• The Blatant and Not so Blatant Destruction of Documents
  • May 5, 2003 | Author: Steven Z. Kaplan
  • Law Firm: Fredrikson & Byron, P.A. - Minneapolis Office
  • The consequences of a company's deliberate destruction of documents to frustrate an agency's criminal or civil enforcement investigation were apparent long before Arthur Andersen shredded its Enron documents. The Justice Department and the Minnesota Attorney General's Office have always treated such destruction as a criminal obstruction of justice.

    If the destruction does not occur in connection with a government investigation but rather in the context of litigation between private parties, the likelihood of criminal prosecution is certainly diminished. The court can, however, impose painful civil sanctions against the wrongdoer, including:

    1: dismissing its claims or defenses;

    2: awarding attorney's fees, costs, and damages in favor of the other party, and

    3: instructing the jury that it may infer that the destroyed documents would have undermined the wrongdoer's case.

    The destruction can so alter the landscape that the destroying party may have little choice other than paying a premium to terminate the litigation.

    The focus on Andersen-type destruction should not obscure two essential truths: the consequences of document destruction are not reserved solely for the most flagrant acts and, a company's document retention policy is unlikely to protect it.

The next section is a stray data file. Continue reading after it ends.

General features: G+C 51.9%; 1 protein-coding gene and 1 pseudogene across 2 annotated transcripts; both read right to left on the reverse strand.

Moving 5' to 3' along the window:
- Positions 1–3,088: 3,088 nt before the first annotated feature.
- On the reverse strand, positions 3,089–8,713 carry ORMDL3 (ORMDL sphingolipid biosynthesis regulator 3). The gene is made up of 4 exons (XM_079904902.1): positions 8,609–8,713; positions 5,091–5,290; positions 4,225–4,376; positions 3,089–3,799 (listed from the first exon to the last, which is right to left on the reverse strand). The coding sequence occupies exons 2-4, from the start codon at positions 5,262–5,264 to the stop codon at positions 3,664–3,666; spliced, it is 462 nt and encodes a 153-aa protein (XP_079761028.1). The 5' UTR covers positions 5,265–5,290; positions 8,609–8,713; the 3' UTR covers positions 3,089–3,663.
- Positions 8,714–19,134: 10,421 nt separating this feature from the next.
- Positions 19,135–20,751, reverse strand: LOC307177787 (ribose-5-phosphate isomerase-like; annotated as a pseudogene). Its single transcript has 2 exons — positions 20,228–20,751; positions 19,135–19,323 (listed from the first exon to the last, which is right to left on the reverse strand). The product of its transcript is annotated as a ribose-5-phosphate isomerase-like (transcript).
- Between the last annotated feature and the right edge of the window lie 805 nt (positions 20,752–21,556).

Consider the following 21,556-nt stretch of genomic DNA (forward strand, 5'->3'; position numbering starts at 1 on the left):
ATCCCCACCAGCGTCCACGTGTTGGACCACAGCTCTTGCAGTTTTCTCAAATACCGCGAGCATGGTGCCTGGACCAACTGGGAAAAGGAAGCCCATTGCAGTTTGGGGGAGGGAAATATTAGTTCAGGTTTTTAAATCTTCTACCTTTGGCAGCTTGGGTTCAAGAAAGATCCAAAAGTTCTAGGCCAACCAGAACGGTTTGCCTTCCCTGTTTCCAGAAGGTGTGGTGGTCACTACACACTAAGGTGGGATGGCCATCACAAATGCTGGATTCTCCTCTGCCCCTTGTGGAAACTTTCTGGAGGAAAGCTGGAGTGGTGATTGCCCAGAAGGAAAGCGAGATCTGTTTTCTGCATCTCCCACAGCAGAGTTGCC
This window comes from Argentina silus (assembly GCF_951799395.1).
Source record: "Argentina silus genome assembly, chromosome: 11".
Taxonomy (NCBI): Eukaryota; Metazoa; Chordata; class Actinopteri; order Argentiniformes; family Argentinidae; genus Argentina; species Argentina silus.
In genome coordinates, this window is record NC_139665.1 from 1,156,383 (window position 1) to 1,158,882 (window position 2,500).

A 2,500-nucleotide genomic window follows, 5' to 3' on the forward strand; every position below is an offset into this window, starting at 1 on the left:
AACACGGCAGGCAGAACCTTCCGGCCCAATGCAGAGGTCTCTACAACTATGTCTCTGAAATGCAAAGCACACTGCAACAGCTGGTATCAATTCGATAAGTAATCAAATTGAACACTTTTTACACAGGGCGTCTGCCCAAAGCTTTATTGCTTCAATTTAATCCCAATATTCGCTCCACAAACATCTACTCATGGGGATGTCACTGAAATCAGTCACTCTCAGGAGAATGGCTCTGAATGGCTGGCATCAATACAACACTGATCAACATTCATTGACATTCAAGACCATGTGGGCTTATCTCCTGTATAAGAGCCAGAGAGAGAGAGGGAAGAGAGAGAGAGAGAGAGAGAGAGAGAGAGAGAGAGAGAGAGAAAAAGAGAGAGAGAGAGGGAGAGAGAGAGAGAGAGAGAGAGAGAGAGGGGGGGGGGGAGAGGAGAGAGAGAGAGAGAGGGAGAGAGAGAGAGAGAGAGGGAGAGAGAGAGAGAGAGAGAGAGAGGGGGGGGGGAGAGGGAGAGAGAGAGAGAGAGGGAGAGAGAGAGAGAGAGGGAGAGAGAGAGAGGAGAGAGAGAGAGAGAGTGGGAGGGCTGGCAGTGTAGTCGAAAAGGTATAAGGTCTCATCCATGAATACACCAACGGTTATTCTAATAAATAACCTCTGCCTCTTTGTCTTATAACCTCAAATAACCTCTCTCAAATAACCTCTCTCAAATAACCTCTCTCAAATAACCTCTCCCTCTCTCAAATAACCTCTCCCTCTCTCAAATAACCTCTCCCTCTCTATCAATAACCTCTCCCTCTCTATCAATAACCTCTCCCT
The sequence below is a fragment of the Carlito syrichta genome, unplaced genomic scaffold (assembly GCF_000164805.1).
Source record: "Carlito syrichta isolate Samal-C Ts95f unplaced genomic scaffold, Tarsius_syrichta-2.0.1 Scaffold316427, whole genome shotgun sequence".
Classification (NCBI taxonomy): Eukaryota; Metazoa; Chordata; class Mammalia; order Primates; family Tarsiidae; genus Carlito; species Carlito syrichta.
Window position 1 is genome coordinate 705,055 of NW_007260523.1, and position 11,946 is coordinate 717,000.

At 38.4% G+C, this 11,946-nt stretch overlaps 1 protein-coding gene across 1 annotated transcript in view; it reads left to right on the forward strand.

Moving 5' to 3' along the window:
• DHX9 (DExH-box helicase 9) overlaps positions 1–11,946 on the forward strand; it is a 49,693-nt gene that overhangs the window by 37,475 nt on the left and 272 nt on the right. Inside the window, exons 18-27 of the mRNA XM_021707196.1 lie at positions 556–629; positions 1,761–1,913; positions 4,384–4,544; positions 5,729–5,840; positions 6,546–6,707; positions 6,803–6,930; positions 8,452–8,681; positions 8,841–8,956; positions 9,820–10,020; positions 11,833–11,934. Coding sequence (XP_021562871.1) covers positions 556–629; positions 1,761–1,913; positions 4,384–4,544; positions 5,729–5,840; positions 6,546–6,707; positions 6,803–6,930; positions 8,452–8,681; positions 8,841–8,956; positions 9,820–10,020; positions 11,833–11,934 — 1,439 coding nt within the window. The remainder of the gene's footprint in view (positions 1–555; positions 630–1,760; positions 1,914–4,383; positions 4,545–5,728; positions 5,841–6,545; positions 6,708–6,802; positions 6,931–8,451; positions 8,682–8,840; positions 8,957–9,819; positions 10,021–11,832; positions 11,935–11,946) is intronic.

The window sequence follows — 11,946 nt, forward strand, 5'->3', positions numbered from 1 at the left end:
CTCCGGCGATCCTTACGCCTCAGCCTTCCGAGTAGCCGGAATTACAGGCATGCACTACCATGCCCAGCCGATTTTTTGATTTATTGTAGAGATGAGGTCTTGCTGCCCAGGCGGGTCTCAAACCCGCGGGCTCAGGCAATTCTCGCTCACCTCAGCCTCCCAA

Assume that a company's policy requires that it hold product cost accounting records for three years, but five years pass without those documents being destroyed. At that point, certain customers notify the company of their belief that it has overcharged them. The company cannot then invoke its retention policy to destroy these records, as it is now on notice of a potential civil claim. The company must continue to hold the records at least until all potential claims are resolved.

    Or, suppose that the company is sued for age discrimination and that it has, from time to time, destroyed hiring and promotion records-albeit never before the three-year retention period specified in its document policy. When the suit is brought, the plaintiffs demand records for the past 20 years. The company has no records older than five years. Is the company safe from claims of document destruction?

    Probably not. The plaintiffs can argue that the company should have known that these records would be highly relevant to discrimination claims and would surely be sought someday because discrimination suits are always foreseeable. They will paint the retention policy as nothing but an attempted cover for the systematic destruction of potentially embarrassing documents. The company can respond that it had no reason to know that these plaintiffs were intending to sue, it has no duty to keep documents forever; and the most current employment records are still extant to support or refute the claims.

    How does the court resolve this dispute? No one knows, and that is the problem. What is clear, however, is that the destruction has created an issue that the plaintiffs can use to damage the company before the court. Rather than relying on its retention policy, the company would have been far better off simply storing the documents in a warehouse, on fiche, or on disks.